A Lisfranc injury , also known as Lisfranc fracture , is an injury of the foot in which one or more of the metatarsal bones are displaced from the tarsus. The injury is named after Jacques Lisfranc de St. Martin 2 April —13 May , a French surgeon and gynecologist who noticed this fracture pattern amongst cavalry men, in , after the War of the Sixth Coalition. The midfoot consists of five bones that form the arches of the foot the cuboid , navicular , and three cuneiform bones and their articulations with the bases of the five metatarsal bones , and these articulations are damaged in a Lisfranc injury. Such injuries typically involve the ligaments between the medial cuneiform bone and the bases of the second and third metatarsal bones , and each of these ligaments is called Lisfranc ligament. Lisfranc injuries are caused when excessive kinetic energy is applied either directly or indirectly to the midfoot and are often seen in traffic collisions or industrial accidents.
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Fracture is the separation of an object or material into two or more pieces under the action of stress. The fracture of a solid usually occurs due to the development of certain displacement discontinuity surfaces within the solid. If a displacement develops perpendicular to the surface of displacement, it is called a normal tensile crack or simply a crack ; if a displacement develops tangentially to the surface of displacement, it is called a shear crack , slip band , or dislocation. Brittle fractures occur with no apparent deformation before fracture; ductile fractures occur when visible deformation does occur before separation. Fracture strength or breaking strength is the stress when a specimen fails or fractures.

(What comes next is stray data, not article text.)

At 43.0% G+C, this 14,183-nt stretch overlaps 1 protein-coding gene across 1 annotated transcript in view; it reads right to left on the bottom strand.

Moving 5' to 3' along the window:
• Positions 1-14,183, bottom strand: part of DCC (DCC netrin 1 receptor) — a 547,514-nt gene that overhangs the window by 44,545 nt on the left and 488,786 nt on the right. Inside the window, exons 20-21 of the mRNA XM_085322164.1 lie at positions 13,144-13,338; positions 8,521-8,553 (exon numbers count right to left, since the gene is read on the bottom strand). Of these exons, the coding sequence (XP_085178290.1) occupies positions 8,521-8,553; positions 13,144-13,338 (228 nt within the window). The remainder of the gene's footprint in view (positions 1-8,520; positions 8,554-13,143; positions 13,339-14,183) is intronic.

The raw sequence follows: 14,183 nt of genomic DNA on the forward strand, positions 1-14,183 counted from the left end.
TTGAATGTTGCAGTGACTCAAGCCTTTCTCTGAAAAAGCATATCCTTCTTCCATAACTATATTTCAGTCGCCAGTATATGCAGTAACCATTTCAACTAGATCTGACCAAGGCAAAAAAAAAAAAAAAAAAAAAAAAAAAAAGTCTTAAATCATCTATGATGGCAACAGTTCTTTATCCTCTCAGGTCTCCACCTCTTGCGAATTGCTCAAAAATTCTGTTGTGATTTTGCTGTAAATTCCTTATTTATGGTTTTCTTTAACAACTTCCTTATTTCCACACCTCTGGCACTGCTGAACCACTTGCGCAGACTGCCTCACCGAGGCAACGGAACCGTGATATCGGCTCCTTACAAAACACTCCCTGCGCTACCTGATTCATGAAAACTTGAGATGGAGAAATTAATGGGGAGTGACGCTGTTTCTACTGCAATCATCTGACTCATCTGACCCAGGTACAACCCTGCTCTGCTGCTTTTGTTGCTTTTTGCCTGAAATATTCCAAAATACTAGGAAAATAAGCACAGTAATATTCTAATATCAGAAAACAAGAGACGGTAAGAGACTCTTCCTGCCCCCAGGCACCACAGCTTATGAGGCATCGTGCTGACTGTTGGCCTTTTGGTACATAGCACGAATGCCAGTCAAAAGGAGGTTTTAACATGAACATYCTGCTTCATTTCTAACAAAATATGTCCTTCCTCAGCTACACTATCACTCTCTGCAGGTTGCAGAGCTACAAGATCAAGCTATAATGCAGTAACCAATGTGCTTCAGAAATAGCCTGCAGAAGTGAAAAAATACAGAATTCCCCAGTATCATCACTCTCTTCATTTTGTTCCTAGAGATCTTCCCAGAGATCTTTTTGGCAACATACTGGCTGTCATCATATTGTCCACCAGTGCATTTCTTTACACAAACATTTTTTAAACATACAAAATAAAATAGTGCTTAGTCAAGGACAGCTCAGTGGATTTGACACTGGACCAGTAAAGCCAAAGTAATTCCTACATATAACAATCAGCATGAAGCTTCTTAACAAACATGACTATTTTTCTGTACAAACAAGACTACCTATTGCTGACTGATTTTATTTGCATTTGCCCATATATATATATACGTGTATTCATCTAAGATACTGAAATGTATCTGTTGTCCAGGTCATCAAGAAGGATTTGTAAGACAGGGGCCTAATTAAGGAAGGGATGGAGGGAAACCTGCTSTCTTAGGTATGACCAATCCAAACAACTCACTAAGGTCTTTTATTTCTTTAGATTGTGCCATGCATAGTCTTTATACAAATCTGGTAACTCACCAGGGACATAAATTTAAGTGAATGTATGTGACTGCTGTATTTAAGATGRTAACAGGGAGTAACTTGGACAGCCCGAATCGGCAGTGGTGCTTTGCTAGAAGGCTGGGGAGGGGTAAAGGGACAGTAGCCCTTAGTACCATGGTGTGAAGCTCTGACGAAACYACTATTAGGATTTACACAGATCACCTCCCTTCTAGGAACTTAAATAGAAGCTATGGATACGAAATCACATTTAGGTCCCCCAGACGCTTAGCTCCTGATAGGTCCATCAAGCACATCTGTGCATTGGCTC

PE is a humbling disease. This is a highly heterogeneous disease, spanning the gamut from patients who are doing pretty well to patients who are profoundly ill. To complicate matters further, patients can evolve rapidly in one direction or the other. Given that PE is a heterogeneous and emergent condition, it should come as no surprise that our evidence basis is far from complete. This is a prime example of the lumping-vs-splitting paradox common in researching many critical illnesses:.
Average 4. His co-resident examines his hand under fluoroscopy and identifies the injury noted in Figures A and B. The muscle responsible for the primary deforming force in this injury is innervated by which nerve?